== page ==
Because this new structure emerges from "the diocese" (albeit with consultation), it maintains and possibly amplifies flaws within that system. For example, in practice quite a lot of bishops these days seem to prefer to act as space-makers for different and mutually incompatible theologies rather than as defenders of truth. It's a notion which arises from the belief that unity means everyone sticking together with a certain flexibility of belief, rather than unity arising from agreement in the truth. And the new Leicester plan would seem to herald the possibility of taking that concept to new levels. As part of the process, Bishop Snow has himself recently encouraged the diocese to "recognise and celebrate [its] diversity as a 'fellowship of the unlike'." This is certainly true geographically, but there are theological implications too.
Thus, a Minster Community will be based on geographical proximity rather than theological conviction. One can imagine that in a set-up of 12 churches, two or three might be clearly evangelical to start with; four perhaps might be distinctively Anglo-Catholic; the rest will be "central". Over time, while "traditions" are maintained (some churches remain guitar-using, others swing incense etc), theological conviction and distinctiveness could easily become blurred into a middle-of-the-road mishmash. Will people of robust convictions (conservative evangelicals or traditionalist Anglo-Catholics) be appointed as the ordained Oversight Minister? Or will it be easier to appoint people with "less distinct" theology, as they will be seen as likely to ruffle the fewest feathers? Again, I can only say: I would be delighted to be proved wrong. This is, after all, simply an opinion piece, not Biblical prophecy.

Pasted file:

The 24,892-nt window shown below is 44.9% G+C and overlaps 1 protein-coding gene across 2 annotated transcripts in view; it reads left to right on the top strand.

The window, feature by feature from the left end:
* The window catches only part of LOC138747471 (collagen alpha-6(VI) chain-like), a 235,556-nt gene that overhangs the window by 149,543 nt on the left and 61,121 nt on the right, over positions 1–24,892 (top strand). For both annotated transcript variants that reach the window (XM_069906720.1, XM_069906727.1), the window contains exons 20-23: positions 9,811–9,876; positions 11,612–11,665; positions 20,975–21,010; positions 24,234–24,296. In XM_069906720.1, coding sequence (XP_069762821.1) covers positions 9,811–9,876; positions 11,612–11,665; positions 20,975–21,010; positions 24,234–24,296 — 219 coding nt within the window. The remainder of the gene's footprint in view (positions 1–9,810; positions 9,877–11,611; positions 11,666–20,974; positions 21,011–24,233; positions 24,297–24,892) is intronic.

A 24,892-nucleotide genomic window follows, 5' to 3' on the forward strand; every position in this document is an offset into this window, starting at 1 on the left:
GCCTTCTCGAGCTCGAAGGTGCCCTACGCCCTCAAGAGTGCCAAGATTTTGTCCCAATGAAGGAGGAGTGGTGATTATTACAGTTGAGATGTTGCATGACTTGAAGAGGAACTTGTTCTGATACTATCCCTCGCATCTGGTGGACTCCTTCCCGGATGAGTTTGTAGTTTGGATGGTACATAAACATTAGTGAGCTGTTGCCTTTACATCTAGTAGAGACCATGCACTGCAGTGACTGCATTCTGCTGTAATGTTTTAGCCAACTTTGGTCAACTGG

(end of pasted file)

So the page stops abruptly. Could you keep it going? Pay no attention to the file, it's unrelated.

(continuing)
In my rather idealistic and possibly naïve mindset, I like to imagine another alternative scenario in which Leicester Diocese had said to all churches: "We're sorry, but in a couple of years we will effectively be bust. So each church must pay its own running costs, including for all the clergy it has, and their pensions etc. We also invite you to voluntarily fund and pool ministry with less well-off churches with whom you feel able to work missionally. Any church which can't afford to run on this basis, either through its own giving, or through support from others will, inevitably, close. And we invite you to declare how much you are willing to contribute each year for central posts such as safeguarding expertise and Bishops. We will then budget centrally accordingly." Messy? Yes. But better longer-term? Arguably.
So I have reservations. I hope I am wrong; we should wish these endeavours well. But I also wonder whether, perhaps, it will be issues relating to finance as much as sexuality which break the Church of England. Will evangelical churches in Leicester diocese wanting to safeguard their long-term gospel future want to be part of what some might predict will become a blended ecclesiastical lumpenproletariat? And how will the Church of England Evangelical Council and Gafcon assist those who are even now thinking, "For the gospel to flourish, we need a different structure," or "For the sake of the gospel, we need to get out"?
What is that sound I hear? Is it the sound of a crunch moment getting nearer?
David Baker is Contributing Editor to Christian Today and Senior Editor of Evangelicals Now www.e-n.org.ukin print and online. He writes here in a purely personal capacity.